Geoffrey Delamayn had once saved Arnold Brinkworth's life by a superb feat of swimming. He called now for repayment of the service. He asked Brinkworth to go in his stead to Craig Fernie, and bear his message to Anne. Brinkworth consented to carry a note from Delamayn. The note bade the wronged woman wait and assured her of Geoffrey's early coming and acceptance of her as his wife. It was written upon the blank page of Anne's own letter demanding the justice of marriage. It was dated, with a memorandum of the hour, and signed by Geoffrey as Anne's "husband soon to be."
Bearing this note Arnold made his way to the inn. But in order to reach Anne there and not compromise her with the inn people, he must ask for her, not by any name, for she had given none, but as his wife, he impersonating Geoffrey and thus fulfilling Anne's assurance to the inn people that her husband was out on the moors and would presently join her. Without knowing much about Scottish law, Anne knew enough to understand that the situation thus created was a compromising one for Arnold, whose engagement to her dearest friend on earth, Blanche, she would on no account put in peril. But a fearful storm arose, and, in spite of all considerations of prudence, Arnold remained overnight in one of the two rooms engaged. Early in the morning he left for his estates, but mean-while Bishopriggs, the shrewdly unscrupulous head-waiter of the Inn, who had once been discharged from Sir Patrick Lundie's office for purloining papers, secured possession of the sheet containing Anne's letter to Geoffrey and his note, promising marriage, in reply.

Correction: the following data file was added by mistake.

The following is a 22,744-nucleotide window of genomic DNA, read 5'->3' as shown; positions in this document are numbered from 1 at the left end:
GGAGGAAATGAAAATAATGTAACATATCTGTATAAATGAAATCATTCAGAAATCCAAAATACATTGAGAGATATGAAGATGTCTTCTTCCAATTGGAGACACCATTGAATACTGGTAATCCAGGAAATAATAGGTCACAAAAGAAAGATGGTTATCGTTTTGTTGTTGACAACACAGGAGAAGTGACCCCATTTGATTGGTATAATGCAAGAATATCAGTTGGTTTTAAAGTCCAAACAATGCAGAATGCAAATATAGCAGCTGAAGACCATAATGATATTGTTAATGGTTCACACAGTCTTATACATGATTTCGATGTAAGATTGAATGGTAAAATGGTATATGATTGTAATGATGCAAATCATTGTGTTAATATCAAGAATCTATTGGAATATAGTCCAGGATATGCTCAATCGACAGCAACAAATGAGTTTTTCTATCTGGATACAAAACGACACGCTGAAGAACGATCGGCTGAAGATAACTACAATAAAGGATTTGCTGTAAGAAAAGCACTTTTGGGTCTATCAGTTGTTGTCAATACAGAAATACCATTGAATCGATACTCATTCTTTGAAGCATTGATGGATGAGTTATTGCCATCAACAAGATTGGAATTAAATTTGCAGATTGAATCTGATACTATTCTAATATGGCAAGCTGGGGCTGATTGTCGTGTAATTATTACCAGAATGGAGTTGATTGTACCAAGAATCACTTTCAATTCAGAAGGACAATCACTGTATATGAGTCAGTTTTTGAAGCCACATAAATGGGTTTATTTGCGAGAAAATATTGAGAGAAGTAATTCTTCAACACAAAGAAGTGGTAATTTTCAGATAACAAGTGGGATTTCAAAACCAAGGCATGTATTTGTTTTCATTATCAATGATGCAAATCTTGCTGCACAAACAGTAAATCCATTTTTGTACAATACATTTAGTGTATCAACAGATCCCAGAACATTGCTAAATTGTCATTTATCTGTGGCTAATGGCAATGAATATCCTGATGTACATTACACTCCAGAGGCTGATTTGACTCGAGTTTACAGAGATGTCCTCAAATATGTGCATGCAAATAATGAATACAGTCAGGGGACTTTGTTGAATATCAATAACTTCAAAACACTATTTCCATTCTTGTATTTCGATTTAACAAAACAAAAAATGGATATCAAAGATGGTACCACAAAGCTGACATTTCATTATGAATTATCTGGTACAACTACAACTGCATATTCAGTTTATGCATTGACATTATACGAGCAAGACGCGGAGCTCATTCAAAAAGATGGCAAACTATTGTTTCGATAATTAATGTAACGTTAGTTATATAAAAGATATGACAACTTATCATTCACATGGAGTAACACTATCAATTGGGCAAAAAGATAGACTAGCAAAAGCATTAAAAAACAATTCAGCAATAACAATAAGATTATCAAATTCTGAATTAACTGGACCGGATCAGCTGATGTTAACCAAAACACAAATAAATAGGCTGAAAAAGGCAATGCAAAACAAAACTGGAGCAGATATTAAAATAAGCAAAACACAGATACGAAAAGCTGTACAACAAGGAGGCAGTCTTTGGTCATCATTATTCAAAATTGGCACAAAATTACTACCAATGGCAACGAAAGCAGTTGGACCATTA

Geoffrey's father was better when his two sons reached London, and Geoffrey was quickly hustled out of the house, lest his angry father should learn of his being there. Growing still better, Lord Holchester decided to give Geoffrey one more chance. He should have a younger son's portion, if, before his father's death, he married an acceptable gentlewoman. The woman selected for him by his mother and his sister-in-law, Mrs. Julius Delamayn, was a very rich young widow, Mrs. Glenarm. Mrs. Julius Delamayn invited that charming person to be her guest at Swanhaven Lodge, near Windygates, and within ten days' time Geoffrey, chiefly by virtue of his muscles and his overbearing masterfulness, had secured her promise to marry him.
He had, meanwhile, entered himself as the champion of the South in the longest and severest foot-race that had ever been run by amateurs. The race was to be run a little later, and after a brief time Geoffrey went into training for what was regarded as the greatest athletic event of the century.
In the meanwhile the brutal fellow had -decided not only to abandon Anne Silvester, but deliberately to sacrifice Arnold Brinkworth as a convenient means of doing so. His dull mind had grasped the fact that, under Scottish law, Arnold's act in representing himself at the inn as Anne's husband might be construed into a marriage. He assumed that position, and in an interview roughly repudiated Anne, who promptly fled. Blanche, whose love for her governess was boundless, made every effort to find her, but in vain. Sir Patrick exhausted his resources in that behalf, and then, by way of diverting Blanche's mind, hastened her marriage to Arnold Brinkworth.